Before I speak another word on this issue to the world, I want to listen to the voice of God — I want to draw on His power.

Have you previously gone on the warpath in some conversations? Many of us defend the faith (1 Peter 3:15), but forget the “gentleness and respect” Paul did it with.

If you are convicted to apologise to someone, ask God for the humility and grace to do just that. You can redeem the conversation with discernment and grace from God.

We’ve often heard the cheesy adage that people don’t care what you know, until they know that you care — but it remains especially true in our interactions with one another on contentious issues.

Whenever you leave a comment, remember first there’s a real person behind the Facebook profile or the username you’re replying to. Remember that God loves him just as He loves you, and because of that, you love him too.

Remember the God you represent.

377A is an issue that hangs over the entire nation’s mind-space, and isn’t likely to go away soon. But that’s not a bad thing.

Everyone is watching: the Government is looking for “public opinion”, Singaporeans are taking clear looks at what both camps stand for, and perhaps more obscured are the eyes of the foreign world peering in to what happens here on our sunny shores.

We have an opportunity. If you really believe we are the Antioch of Asia, then it’s time to act like it. What if we redeemed every petition, debate and conversation and used them to show the world who Jesus Christ is?

If the Great Commission is central to one’s life — shouldn’t it also be central in our advocacy? As we contend to uphold godly laws and values, let’s not forget the most important thing.

Let’s lift the name of God high and excellently through our response, that no fault can be found in us.

“… But in your hearts honour Christ the Lord as holy, always being prepared to make a defence to anyone who asks you for a reason for the hope that is in you; yet do it with gentleness and respect …” (1 Peter 3:15)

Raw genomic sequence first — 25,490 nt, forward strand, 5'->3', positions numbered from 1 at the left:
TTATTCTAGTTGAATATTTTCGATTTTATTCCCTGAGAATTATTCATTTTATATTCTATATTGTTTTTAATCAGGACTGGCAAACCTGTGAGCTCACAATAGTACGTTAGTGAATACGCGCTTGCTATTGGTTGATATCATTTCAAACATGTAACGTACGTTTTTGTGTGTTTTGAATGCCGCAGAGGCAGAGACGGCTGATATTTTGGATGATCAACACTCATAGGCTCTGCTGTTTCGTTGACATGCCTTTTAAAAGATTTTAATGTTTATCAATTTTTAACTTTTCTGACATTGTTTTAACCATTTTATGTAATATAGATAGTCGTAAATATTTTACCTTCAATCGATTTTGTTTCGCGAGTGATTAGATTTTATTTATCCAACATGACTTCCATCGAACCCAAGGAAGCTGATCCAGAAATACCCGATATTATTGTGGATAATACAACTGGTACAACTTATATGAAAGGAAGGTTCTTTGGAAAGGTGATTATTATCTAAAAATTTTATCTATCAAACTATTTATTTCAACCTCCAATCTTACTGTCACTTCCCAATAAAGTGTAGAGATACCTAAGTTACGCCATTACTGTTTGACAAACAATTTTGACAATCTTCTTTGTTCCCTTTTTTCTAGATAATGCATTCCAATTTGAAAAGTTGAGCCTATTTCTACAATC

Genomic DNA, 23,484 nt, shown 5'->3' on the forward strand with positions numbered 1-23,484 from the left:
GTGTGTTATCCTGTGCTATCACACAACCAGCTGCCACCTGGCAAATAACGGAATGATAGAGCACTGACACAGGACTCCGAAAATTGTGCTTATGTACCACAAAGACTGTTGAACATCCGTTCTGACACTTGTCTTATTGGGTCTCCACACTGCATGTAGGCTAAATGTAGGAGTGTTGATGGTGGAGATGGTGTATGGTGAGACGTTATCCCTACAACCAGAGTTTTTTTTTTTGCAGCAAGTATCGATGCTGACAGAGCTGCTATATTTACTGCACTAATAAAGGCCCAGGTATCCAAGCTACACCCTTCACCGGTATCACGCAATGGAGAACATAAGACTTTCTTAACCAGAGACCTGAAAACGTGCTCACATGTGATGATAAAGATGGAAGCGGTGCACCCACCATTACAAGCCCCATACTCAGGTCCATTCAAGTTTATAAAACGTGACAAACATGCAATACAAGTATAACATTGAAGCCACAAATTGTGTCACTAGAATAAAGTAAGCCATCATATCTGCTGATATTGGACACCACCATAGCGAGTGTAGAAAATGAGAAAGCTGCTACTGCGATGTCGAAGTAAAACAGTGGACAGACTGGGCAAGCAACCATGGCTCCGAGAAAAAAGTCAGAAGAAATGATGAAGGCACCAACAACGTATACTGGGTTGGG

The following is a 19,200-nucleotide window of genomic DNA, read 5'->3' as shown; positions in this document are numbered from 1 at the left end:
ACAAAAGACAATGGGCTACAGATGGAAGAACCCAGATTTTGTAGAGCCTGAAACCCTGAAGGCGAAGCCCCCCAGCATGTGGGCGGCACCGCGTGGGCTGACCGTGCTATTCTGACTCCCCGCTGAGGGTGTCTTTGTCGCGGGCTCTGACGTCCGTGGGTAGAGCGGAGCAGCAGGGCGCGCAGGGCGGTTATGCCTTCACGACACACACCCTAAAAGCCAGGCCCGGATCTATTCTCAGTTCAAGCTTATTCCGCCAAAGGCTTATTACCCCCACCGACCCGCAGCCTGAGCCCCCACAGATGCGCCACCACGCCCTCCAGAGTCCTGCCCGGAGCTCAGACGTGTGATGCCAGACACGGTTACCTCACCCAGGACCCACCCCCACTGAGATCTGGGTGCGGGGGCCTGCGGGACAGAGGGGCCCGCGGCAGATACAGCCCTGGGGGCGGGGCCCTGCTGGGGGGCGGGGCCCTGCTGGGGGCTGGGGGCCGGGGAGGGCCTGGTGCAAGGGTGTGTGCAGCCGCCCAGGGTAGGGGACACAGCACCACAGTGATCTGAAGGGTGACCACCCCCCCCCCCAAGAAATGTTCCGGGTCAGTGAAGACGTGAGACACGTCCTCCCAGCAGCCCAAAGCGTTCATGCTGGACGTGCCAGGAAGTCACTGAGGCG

/ gabriel@thir.st

Gabriel isn't a hipster, but he loves his beard and coffee. In his spare time, he'd rather be on a mountain.

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My love affair with pornography

by Mark Yeow | 18 September 2018, 2:39 PM

I am intimately familiar with sin.

I was around 12 when I had my first experience of pornography, one which started a love affair that lasted more than a decade. Porn seemed to satisfy this deep and dissolute hunger within me. I craved seeing women naked, doing things that aroused me.

Yet, each time after I was spent, I felt this cloak of shame fall around my head and heart. Heavy thoughts would weigh on me: You are worthless … You are pathetic.

Even after I gave over my life to Christ, I continued to watch porn.

I would try to resist the temptation, succeed for weeks or even months, then slip back into the embrace of my favourite performers – often just after a relationship breakdown, or an unexpected malady, or some other happening that laid me low.

And porn isn’t the only lust affair I’ve had – just the longest. I lost my virginity in the last years of high school and the sex that followed – however great it was – smashed my soul into little pieces which took years to put back together.

I went after women for how their physical beauty and sensuality made me feel, and when two of them broke my heart, I broke three more in return.

… only God’s redeeming touch was able to pull me out of this pit of lust some four months ago.

The toll of my lust has been enormous.

Constant fatigue, clinginess to female friends, shouting matches with my parents – not to mention the countless hours of masturbation both physical and emotional.

I think I might’ve written a novel, or even a trilogy, with that time alone. And “time alone” is apt, because the only word I can summarise all those years with is “lonely”.

Walking in the wilderness, only God’s redeeming touch was able to pull me out of this pit of lust some four months ago.

But the battle is by no means over.

Writing about this dark part of my past, I still feel a strange mix of shame and desire. On this side of eternity, there will always be a treacherous part of my heart that seeks earthly pleasure and rebels against the word of God.

But as a child of God, it’s my duty to whack that part as hard as I can until it runs squealing back to the cell it escaped from.

“Do you not know that in a race all the runners run, but only one receives the prize? So run that you may obtain it. Every athlete exercises self-control in all things. They do it to receive a perishable wreath, but we an imperishable. So I do not run aimlessly; I do not box as one beating the air. But I discipline my body and keep it under control, lest after preaching to others I myself should be disqualified.” (1 Corinthians 9:24-27)

Don’t lose hope: the battle against pornography and for purity can be won. We overcome solely by the Spirit, in the community of the saints.